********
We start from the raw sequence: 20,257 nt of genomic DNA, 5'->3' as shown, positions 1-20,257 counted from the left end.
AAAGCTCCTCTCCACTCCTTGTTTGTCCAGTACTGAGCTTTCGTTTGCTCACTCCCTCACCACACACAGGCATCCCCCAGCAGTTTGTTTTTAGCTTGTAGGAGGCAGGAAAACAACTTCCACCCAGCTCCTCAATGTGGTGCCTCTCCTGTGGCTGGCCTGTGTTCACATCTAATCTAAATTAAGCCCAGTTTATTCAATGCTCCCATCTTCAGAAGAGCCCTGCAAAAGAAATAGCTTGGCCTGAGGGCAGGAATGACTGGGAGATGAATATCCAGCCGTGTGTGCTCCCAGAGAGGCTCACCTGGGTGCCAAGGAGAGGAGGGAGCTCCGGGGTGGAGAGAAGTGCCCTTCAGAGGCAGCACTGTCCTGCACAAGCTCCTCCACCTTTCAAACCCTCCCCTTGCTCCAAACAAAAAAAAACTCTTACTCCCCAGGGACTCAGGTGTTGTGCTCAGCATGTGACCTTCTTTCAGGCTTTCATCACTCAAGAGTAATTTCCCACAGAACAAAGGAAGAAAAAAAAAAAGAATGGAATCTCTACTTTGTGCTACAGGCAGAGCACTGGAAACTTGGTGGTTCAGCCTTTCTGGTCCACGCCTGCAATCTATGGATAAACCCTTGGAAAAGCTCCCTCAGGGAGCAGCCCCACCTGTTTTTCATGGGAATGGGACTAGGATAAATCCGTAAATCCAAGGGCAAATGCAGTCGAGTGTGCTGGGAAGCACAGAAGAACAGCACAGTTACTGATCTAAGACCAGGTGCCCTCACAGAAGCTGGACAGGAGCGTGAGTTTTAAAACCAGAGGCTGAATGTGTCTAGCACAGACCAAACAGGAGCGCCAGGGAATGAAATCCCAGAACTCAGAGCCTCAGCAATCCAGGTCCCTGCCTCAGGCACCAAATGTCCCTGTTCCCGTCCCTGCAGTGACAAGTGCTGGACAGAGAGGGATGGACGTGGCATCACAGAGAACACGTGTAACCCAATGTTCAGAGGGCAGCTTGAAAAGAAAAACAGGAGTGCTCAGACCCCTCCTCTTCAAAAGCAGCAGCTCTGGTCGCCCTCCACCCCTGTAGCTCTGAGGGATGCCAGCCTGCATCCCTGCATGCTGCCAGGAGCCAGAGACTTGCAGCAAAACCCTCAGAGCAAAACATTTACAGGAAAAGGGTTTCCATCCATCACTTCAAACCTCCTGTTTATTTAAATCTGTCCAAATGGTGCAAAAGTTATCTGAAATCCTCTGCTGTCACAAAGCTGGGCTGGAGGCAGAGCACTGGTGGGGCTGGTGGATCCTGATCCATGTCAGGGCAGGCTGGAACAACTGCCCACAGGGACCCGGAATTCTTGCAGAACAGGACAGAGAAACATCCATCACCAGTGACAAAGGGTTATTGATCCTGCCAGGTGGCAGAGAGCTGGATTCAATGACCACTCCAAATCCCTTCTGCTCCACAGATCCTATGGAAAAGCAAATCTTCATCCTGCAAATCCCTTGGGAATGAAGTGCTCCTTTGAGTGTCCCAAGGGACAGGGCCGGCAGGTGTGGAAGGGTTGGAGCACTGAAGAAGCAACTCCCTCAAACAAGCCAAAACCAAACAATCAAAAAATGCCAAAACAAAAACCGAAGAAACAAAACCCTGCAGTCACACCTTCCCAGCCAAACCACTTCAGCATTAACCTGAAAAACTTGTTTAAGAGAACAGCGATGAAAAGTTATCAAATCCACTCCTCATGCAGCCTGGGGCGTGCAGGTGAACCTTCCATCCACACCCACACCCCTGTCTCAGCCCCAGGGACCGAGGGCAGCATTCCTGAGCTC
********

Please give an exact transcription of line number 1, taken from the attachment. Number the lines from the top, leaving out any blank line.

We start from the raw sequence: 20,257 nt of genomic DNA, 5'->3' as shown, positions 1-20,257 counted from the left end.